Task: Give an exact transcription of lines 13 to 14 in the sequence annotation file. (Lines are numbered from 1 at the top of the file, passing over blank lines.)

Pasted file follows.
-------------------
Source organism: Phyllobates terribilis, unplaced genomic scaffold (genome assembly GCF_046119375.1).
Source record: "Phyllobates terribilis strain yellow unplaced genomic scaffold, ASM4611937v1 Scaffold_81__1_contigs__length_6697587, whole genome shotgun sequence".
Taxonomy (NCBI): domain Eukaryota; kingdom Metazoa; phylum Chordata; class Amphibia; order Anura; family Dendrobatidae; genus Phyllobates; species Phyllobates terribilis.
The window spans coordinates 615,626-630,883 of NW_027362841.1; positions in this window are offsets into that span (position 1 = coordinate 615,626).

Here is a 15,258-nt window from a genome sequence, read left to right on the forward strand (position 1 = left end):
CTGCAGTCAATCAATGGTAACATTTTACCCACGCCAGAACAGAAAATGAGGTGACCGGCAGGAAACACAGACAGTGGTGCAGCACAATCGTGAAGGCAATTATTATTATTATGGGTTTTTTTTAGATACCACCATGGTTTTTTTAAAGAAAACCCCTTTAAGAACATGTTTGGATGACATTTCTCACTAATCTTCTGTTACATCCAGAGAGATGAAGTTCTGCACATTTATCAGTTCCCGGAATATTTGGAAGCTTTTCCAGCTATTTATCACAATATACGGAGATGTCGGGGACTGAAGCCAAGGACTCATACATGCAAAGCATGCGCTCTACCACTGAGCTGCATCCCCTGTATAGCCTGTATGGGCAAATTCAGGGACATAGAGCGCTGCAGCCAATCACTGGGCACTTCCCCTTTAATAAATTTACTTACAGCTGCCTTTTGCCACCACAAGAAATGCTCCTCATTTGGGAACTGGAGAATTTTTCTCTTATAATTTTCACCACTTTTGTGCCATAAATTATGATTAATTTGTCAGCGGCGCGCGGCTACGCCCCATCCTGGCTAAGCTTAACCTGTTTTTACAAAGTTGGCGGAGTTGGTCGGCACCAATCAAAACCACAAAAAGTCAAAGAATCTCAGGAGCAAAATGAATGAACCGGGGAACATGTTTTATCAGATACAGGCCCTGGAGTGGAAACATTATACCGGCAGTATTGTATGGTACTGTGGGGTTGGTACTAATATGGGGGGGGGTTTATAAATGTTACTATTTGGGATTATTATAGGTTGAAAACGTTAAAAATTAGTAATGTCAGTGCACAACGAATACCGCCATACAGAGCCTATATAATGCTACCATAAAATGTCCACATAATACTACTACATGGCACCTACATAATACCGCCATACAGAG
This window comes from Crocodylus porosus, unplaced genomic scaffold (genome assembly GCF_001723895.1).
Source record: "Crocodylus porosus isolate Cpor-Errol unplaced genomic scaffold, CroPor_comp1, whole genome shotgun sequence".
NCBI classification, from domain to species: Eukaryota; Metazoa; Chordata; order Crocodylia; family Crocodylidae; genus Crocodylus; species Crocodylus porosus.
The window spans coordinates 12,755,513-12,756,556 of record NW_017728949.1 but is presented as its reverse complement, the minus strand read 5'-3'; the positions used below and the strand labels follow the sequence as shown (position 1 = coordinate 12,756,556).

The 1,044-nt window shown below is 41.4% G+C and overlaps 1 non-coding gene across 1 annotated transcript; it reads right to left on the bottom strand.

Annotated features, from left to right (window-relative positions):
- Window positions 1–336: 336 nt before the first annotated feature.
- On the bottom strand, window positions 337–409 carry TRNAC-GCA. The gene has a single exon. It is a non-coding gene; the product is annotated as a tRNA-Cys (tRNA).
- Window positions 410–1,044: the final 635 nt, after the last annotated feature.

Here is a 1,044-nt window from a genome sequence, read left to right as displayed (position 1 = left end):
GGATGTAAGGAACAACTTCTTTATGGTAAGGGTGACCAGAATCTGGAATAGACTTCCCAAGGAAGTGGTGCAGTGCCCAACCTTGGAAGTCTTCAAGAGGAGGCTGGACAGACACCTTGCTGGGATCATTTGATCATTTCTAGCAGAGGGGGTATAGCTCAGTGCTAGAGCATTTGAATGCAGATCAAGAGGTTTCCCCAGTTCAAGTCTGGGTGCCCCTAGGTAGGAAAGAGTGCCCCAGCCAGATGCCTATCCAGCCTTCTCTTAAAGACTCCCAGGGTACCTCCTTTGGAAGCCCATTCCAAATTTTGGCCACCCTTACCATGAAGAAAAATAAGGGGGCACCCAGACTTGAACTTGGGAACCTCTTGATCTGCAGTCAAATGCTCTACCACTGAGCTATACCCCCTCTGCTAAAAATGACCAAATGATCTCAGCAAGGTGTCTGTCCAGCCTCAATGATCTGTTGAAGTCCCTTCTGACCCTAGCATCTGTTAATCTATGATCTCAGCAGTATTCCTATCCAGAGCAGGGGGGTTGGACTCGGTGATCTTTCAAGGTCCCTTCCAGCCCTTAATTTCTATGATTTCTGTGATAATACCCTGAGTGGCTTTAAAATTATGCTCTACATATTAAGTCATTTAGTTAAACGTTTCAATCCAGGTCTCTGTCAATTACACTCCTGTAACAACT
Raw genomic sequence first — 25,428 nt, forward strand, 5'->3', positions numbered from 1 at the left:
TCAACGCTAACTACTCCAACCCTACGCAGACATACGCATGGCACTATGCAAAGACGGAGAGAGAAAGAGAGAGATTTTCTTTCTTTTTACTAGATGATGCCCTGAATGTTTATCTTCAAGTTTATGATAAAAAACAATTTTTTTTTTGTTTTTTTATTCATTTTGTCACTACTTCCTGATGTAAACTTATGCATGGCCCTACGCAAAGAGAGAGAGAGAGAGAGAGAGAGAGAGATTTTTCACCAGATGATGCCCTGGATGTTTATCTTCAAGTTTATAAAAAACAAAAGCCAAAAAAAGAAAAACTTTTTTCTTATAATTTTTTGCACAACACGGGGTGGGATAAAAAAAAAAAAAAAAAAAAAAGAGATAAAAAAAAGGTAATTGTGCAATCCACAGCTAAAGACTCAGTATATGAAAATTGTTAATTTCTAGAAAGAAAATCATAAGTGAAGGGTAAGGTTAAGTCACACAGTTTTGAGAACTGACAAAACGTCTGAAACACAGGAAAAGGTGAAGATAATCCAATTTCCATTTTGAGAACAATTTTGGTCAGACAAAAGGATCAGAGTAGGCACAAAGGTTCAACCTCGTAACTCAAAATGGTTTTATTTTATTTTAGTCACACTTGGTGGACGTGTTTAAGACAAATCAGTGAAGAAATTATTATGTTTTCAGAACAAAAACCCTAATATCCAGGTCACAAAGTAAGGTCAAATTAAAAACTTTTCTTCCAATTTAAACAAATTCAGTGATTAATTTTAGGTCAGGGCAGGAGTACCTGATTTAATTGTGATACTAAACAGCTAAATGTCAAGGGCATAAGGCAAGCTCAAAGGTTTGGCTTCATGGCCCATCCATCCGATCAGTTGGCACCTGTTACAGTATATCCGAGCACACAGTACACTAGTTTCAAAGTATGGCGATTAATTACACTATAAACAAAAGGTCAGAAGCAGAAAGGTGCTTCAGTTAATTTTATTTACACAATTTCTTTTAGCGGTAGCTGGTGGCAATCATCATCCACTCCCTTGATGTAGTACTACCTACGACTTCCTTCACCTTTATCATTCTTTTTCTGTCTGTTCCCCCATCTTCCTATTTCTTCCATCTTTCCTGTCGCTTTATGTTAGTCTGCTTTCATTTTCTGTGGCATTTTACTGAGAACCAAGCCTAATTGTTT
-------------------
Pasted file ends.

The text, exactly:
- Window positions 1–336: 336 nt before the first annotated feature.
- On the bottom strand, window positions 337–409 carry TRNAC-GCA. The gene has a single exon. It is a non-coding gene; the product is annotated as a tRNA-Cys (tRNA).